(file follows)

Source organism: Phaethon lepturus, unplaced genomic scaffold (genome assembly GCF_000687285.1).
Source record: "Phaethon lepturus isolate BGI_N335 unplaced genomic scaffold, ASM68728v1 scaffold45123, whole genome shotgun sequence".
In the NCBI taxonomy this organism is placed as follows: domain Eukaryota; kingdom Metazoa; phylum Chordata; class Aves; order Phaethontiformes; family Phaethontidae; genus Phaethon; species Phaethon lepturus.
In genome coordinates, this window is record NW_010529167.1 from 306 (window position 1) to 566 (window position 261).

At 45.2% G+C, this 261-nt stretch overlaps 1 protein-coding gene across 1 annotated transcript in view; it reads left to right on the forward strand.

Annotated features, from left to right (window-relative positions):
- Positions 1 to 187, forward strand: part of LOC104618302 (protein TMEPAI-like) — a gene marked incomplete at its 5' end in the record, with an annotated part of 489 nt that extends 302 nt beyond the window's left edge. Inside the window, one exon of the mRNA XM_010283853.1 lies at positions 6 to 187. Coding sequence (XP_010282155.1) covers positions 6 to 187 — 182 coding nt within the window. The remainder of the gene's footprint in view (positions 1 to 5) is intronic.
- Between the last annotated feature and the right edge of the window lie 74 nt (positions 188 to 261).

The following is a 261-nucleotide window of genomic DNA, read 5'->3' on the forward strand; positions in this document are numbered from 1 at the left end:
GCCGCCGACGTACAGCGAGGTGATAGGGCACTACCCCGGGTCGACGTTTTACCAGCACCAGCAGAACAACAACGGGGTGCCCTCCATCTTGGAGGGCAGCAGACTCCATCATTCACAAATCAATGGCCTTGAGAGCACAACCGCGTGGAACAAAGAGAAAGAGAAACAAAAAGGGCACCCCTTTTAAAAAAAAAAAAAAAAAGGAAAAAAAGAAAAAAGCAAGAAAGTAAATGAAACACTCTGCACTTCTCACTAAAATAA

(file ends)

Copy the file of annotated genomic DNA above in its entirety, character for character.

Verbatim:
Source organism: Phaethon lepturus, unplaced genomic scaffold (genome assembly GCF_000687285.1).
Source record: "Phaethon lepturus isolate BGI_N335 unplaced genomic scaffold, ASM68728v1 scaffold45123, whole genome shotgun sequence".
In the NCBI taxonomy this organism is placed as follows: domain Eukaryota; kingdom Metazoa; phylum Chordata; class Aves; order Phaethontiformes; family Phaethontidae; genus Phaethon; species Phaethon lepturus.
In genome coordinates, this window is record NW_010529167.1 from 306 (window position 1) to 566 (window position 261).

At 45.2% G+C, this 261-nt stretch overlaps 1 protein-coding gene across 1 annotated transcript in view; it reads left to right on the forward strand.

Annotated features, from left to right (window-relative positions):
- Positions 1 to 187, forward strand: part of LOC104618302 (protein TMEPAI-like) — a gene marked incomplete at its 5' end in the record, with an annotated part of 489 nt that extends 302 nt beyond the window's left edge. Inside the window, one exon of the mRNA XM_010283853.1 lies at positions 6 to 187. Coding sequence (XP_010282155.1) covers positions 6 to 187 — 182 coding nt within the window. The remainder of the gene's footprint in view (positions 1 to 5) is intronic.
- Between the last annotated feature and the right edge of the window lie 74 nt (positions 188 to 261).

The following is a 261-nucleotide window of genomic DNA, read 5'->3' on the forward strand; positions in this document are numbered from 1 at the left end:
GCCGCCGACGTACAGCGAGGTGATAGGGCACTACCCCGGGTCGACGTTTTACCAGCACCAGCAGAACAACAACGGGGTGCCCTCCATCTTGGAGGGCAGCAGACTCCATCATTCACAAATCAATGGCCTTGAGAGCACAACCGCGTGGAACAAAGAGAAAGAGAAACAAAAAGGGCACCCCTTTTAAAAAAAAAAAAAAAAAGGAAAAAAAGAAAAAAGCAAGAAAGTAAATGAAACACTCTGCACTTCTCACTAAAATAA